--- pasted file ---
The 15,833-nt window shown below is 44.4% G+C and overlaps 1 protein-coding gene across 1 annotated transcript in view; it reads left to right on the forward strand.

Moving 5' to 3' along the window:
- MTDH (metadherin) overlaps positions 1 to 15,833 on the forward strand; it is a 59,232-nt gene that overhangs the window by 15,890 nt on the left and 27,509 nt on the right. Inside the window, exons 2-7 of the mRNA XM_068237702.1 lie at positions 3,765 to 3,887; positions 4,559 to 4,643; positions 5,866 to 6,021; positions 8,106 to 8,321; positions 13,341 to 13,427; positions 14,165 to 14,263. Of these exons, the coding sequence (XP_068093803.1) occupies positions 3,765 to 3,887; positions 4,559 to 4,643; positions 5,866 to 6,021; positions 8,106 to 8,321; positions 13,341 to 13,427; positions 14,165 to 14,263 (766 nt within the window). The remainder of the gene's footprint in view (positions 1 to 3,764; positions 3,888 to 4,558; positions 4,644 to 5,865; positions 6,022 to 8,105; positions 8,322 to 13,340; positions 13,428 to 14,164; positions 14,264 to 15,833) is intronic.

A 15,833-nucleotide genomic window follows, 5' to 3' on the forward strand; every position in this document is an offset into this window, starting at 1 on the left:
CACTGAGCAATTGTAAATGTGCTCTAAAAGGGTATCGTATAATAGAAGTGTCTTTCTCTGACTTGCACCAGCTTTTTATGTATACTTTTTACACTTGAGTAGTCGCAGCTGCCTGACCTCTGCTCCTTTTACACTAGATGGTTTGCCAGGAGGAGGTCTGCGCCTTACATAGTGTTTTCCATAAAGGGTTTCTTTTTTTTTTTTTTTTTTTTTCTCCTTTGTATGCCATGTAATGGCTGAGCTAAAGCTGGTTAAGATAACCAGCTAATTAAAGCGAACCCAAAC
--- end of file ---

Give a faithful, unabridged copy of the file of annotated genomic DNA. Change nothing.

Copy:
The 15,833-nt window shown below is 44.4% G+C and overlaps 1 protein-coding gene across 1 annotated transcript in view; it reads left to right on the forward strand.

Moving 5' to 3' along the window:
- MTDH (metadherin) overlaps positions 1 to 15,833 on the forward strand; it is a 59,232-nt gene that overhangs the window by 15,890 nt on the left and 27,509 nt on the right. Inside the window, exons 2-7 of the mRNA XM_068237702.1 lie at positions 3,765 to 3,887; positions 4,559 to 4,643; positions 5,866 to 6,021; positions 8,106 to 8,321; positions 13,341 to 13,427; positions 14,165 to 14,263. Of these exons, the coding sequence (XP_068093803.1) occupies positions 3,765 to 3,887; positions 4,559 to 4,643; positions 5,866 to 6,021; positions 8,106 to 8,321; positions 13,341 to 13,427; positions 14,165 to 14,263 (766 nt within the window). The remainder of the gene's footprint in view (positions 1 to 3,764; positions 3,888 to 4,558; positions 4,644 to 5,865; positions 6,022 to 8,105; positions 8,322 to 13,340; positions 13,428 to 14,164; positions 14,264 to 15,833) is intronic.

A 15,833-nucleotide genomic window follows, 5' to 3' on the forward strand; every position in this document is an offset into this window, starting at 1 on the left:
CACTGAGCAATTGTAAATGTGCTCTAAAAGGGTATCGTATAATAGAAGTGTCTTTCTCTGACTTGCACCAGCTTTTTATGTATACTTTTTACACTTGAGTAGTCGCAGCTGCCTGACCTCTGCTCCTTTTACACTAGATGGTTTGCCAGGAGGAGGTCTGCGCCTTACATAGTGTTTTCCATAAAGGGTTTCTTTTTTTTTTTTTTTTTTTTTCTCCTTTGTATGCCATGTAATGGCTGAGCTAAAGCTGGTTAAGATAACCAGCTAATTAAAGCGAACCCAAAC